Merriweather found success through producer Mark Ronson
Biography and Guitar Lessons
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Music and concert videos
Australian Daniel Merriweather first started working with Mark Ronson in 2003, appearing on his Here Comes The Fuzz.
After a few more collaborations with Ronson, they finally made a solo album for Merriweather that was released in 2009.
Influences such as Stevie Wonder and Jeff Buckley are clear without it feeling like a rip-off. Melodic fragments of the two great singers might be found in Merriweather’s songs but this doesn’t disturb the compositions. Instead, it enhances them!
Merriweather’s production on Love & War might seem like a very full-on arrangement when listening to it for the first time. This may come as a surprise after the simplicity of Amy Winehouse ’06 release Back In Black.
This brilliantly showcases his depth as a producer to accommodate the voice of each singer.
Behind the massive production of Red stands Mark Ronson
Red was the second single off Australian Daniel Merriweather’s second album Love & War which was produced by Mark Ronson.
Previous to Love & War, Merriweather recorded an album in 2006 entitled The Fifth Season. However, this first album was never released.
After an initial release of Change in February 2009, Merriweather released Red in May and entered the UK chart at #5 where it remained for a month. It achieved good circulation on U.K radio stations and was even predicted to become the song of the year by many.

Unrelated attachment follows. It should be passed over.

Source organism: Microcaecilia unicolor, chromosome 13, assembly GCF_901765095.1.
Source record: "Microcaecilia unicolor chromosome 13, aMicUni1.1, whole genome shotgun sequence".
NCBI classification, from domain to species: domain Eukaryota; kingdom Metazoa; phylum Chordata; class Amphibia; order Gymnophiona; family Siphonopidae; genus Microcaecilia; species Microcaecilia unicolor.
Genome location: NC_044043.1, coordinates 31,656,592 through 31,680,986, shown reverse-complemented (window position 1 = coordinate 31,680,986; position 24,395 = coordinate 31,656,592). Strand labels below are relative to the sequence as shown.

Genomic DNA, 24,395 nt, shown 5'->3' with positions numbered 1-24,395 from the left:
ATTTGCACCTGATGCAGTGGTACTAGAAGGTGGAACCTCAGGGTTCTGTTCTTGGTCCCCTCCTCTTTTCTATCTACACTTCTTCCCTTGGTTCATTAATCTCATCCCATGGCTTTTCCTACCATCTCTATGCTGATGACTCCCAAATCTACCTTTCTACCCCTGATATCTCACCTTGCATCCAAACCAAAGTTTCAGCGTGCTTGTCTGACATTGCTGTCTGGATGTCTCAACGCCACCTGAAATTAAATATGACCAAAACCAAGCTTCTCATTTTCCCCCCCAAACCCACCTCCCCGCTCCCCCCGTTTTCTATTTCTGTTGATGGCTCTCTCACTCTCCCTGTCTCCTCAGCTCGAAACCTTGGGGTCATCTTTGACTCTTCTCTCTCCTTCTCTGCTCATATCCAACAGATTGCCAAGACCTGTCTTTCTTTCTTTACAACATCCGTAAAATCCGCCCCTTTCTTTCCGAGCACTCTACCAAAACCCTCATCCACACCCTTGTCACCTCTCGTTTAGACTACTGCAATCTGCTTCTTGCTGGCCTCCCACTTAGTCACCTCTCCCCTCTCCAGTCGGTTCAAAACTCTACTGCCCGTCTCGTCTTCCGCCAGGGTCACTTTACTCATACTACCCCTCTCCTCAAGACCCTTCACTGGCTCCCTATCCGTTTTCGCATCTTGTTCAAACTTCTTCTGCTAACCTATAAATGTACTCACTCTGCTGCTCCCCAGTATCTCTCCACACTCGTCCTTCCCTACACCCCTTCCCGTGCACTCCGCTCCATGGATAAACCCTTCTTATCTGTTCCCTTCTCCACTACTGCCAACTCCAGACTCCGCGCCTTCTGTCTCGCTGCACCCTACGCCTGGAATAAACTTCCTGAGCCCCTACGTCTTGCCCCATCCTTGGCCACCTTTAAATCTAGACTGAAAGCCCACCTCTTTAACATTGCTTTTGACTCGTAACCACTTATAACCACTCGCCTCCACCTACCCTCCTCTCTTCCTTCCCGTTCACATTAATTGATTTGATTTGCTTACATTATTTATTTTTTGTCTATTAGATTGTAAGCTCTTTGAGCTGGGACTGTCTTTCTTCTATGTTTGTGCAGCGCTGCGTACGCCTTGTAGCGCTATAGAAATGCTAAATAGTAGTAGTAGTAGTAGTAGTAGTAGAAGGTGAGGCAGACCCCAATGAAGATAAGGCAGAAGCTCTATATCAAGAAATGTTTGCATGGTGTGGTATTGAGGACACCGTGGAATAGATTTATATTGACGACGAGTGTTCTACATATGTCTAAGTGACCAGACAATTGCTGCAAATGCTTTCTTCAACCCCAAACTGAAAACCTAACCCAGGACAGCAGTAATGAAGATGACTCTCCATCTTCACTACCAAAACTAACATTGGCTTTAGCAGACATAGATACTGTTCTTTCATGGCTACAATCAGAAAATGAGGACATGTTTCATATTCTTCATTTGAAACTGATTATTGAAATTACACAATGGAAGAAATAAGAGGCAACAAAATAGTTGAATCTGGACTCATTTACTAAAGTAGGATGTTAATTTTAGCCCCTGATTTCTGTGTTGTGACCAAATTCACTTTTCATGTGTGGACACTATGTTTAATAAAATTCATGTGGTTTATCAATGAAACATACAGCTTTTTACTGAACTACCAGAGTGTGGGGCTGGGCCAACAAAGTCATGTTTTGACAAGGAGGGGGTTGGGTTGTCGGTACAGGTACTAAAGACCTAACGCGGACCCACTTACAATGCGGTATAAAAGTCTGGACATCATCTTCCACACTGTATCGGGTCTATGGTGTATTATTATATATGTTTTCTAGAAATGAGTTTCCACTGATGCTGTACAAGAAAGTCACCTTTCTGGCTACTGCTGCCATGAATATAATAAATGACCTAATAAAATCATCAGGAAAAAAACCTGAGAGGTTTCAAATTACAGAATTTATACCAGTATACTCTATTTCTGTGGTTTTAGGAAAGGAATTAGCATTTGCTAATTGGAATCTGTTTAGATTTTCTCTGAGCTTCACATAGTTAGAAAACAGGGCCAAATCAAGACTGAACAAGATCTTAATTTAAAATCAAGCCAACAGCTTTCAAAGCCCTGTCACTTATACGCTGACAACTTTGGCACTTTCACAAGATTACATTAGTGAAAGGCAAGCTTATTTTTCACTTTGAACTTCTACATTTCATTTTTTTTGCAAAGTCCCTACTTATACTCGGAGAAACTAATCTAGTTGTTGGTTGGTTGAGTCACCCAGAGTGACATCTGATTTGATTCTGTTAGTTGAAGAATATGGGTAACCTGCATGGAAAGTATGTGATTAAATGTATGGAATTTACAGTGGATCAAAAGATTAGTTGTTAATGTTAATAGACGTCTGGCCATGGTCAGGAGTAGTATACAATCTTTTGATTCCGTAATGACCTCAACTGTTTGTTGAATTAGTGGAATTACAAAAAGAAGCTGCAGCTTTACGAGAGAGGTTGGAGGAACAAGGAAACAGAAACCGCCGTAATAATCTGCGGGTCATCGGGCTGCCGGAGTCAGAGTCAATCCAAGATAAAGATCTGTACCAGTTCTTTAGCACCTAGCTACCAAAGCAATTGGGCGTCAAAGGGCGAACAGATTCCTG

The video for Red was shot in Brooklyn and directed by Anthony Mandler, a well-known video director with videos by Rhianna, Jay-Z, The Killers, John Legend and Mary J Blidge behind him.
The video consisted of a dramatic feast of shadows and angles shot with a handheld camera.
Both the video and the song production were in the same style as those of other artists and bands released during 2009 such as The Script, who incidentally is on the same label as Merriweather.
Spytunes’ version of Red is much slower than the original. You can decide what you think works best when you play your own version of this song.
Red – Step 1 (Free Preview)
The tempo has been lowered from 92 to 78 BPM and the overall feel is very different from the original.
Go to Red step 1.
Red – Step 2
Both these sections use the same chord progression that moves from chord VI, down to V, finishing on chord IV.
Go to Red step 2.
Red – Step 3
Chorus 1, 2 and the outro chorus are fully transcribed, including TAB loops to help you practice.
Go to Red step 3.
Red – Step 4
Instead of reading and copying me exactly, just play along with us and see if you can keep up. Achieve this and you’ll be able to play this song on your own.
Go to Red step 4.
Red – Step 5
As well as looking at the rise and fall of the S-E P R, we work out how to best learn, understand and use the modes.
Go to Red step 5.
Red – Step 6
First, we compare it to Ionian, only one note differ. More importantly, we have to hear the difference when using these two scales in the same key.
Go to Red step 6.
Red – Step 7
This is the mode for chord IV, the chord I feel is the essence of this particular song.
Go to Red step 7.
Red – Step 8
By digging this deep we can create improvisations that follow the same feeling as the song has. Could this be the secret to making great music?
Go to Red step 8.
Chords and Guitar Lessons
We get different extensions depending on what chord is used in conjunction with the open strings that keep ringing through all chords.
Go to Red lyrics.
Including detailed, but bite-sized explanations on how the music theory of each song is applied to the neck.
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